So we are using Vaadin. Vaadin comes with a Key interface. I copied it and deleted all entries except the CONTROL key (for demonstration purposes here, we don't copy the classes in our actual code):

import java.io.Serializable;
import java.util.ArrayList;
import java.util.Arrays;
import java.util.List;
import java.util.Objects;
import java.util.stream.Stream;

public interface VaadinKey extends Serializable {

    VaadinKey CONTROL = VaadinKey.of("Control", "ControlLeft", "ControlRight");


    static VaadinKey of(String key, String... additionalKeys) {
        if ("".equals(key)) {
            throw new IllegalArgumentException("'key' cannot be empty");
        List<String> keys = new ArrayList<>();
        return () -> keys;

    List<String> getKeys();

    default boolean matches(String key) {
        return getKeys().contains(key);

    static boolean isModifier(com.vaadin.flow.component.Key key) {
        return Stream.of(VaadinKeyModifier.values())
            .anyMatch(k -> k.matches(key.getKeys().get(0)));


The interface is implemented by a KeyModifier class, that I've also copied out and stripped down:

import java.util.List;
import java.util.stream.Stream;

public enum VaadinKeyModifier implements VaadinKey {

     * KeyModifier for "{@code Control}" key.


    private final VaadinKey key;

    VaadinKeyModifier(VaadinKey key) {
        this.key = key;

    public List<String> getKeys() {
        return key.getKeys();

    public static VaadinKeyModifier of(String key) {
        return Stream.of(values()).filter(k -> k.matches(key)).findFirst()

Now let's try to use it from Kotlin:

fun foo() {
    val ctrl: VaadinKeyModifier = VaadinKeyModifier.CONTROL

This will fail to compile because

Type mismatch: inferred type is VaadinKey! but VaadinKeyModifier was expected

(And if I ctrl+click it in IntelliJ, it will also take me to the VaadinKey interface.)

I also tried

import com.[...].VaadinKeyModifier.CONTROL as CONTROL_MODIFIER

fun foo() {
    val ctrl: VaadinKeyModifier = CONTROL_MODIFIER

With the same result.

Now interestingly, the direct use of VaadinKeyModifier.CONTROL will not register any usage of VaadinKeyModifier::CONTROL, whereas the import variant registers one usage in the import (which however does not prevent the compilation error).

What gives?

Why does this happen?

And how do I get this to work?

  • hey sorry for asking but what exactly CONTROL(VaadinKey.CONTROL); should do in VaadinKeyModifier ? by the way of look when you call VaadinKeyModifier.CONTROL it should call its parent's CONTROL property because CONTROL(VaadinKey.CONTROL); is actually doing nothing – ErfanDP Jan 13 at 19:35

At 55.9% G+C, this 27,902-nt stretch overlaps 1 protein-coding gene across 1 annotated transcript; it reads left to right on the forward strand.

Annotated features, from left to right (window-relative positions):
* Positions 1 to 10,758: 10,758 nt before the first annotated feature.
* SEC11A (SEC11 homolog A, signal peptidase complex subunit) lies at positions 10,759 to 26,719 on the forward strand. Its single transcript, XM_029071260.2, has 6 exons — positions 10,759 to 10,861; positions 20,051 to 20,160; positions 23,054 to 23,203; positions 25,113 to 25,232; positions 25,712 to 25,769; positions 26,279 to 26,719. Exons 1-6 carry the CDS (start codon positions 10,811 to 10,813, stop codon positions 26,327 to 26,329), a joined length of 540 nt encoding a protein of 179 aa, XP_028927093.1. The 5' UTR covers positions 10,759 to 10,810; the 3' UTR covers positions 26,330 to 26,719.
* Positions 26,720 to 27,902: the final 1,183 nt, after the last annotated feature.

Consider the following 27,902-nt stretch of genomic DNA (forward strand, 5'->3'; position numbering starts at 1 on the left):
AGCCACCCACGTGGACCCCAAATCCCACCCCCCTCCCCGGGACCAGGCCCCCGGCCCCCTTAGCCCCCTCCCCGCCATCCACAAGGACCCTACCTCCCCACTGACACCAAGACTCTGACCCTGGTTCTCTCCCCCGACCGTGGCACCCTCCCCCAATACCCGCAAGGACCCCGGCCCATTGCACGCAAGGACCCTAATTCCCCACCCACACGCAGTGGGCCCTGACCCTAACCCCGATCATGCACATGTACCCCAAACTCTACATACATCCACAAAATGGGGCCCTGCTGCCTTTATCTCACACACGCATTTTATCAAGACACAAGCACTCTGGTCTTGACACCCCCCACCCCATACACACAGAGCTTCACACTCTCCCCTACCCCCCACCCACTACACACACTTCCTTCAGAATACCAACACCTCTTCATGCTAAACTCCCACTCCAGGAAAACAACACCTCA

• @ErfanDP well, it should define a VaadinKeyModifier enum constant called CONTROL that takes VaadinKey.CONTROL as its constructor parameter. – User1291 Jan 13 at 19:40

Name of your enum instance (CONTROL) clashes with its self-titled field inherited from the interface.

In Java this ambiguity resolves in favor of enum instance, in Kotlin (during Java interop) for some reason it resolves in favor of field. However if VaadinKeyModifier class was defined in Kotlin, it would have been resolved in favor of enum:

enum class VaadinKeyModifierKT(private val key: VaadinKey) : VaadinKey {

val ctrl: VaadinKeyModifierKT = VaadinKeyModifierKT.CONTROL //Would be compiled

If changing given code to avoid this ambiguity (for instance, via renaming fields/enums or separating interface and these fields) is not an option, then you can access instances of VaadinKeyModifier via its name:

val ctrl = enumValueOf<VaadinKeyModifier>("CONTROL")

As a less error-prone option, I'd suggest creating auxilary enum, duplicating values of VaadinKeyModifier, with converter to VaadinKeyModifier type:

enum class Modifier {

    fun toVaadinKeyModifier() : VaadinKeyModifier = enumValueOf(name)

val ctrl: VaadinKeyModifier = Modifier.CONTROL.toVaadinKeyModifier()
  • Care to elaborate? I did mention these two classes are part of the Vaadin framework, so I'm not exactly sure how I'm supposed to rename the enums or separate the interfaces. (Unless you mean we should copy the classes into our own code and ignore the ones provided by the framework, which we will not do for the simple fact that the framework would not accept our instances where it would expect theirs.) – User1291 Jan 13 at 21:01
  • Updated my answer with possible workaround – Михаил Нафталь Jan 13 at 23:41
  • That's quite beautiful for a workaround. Thank you! – User1291 Jan 14 at 10:57

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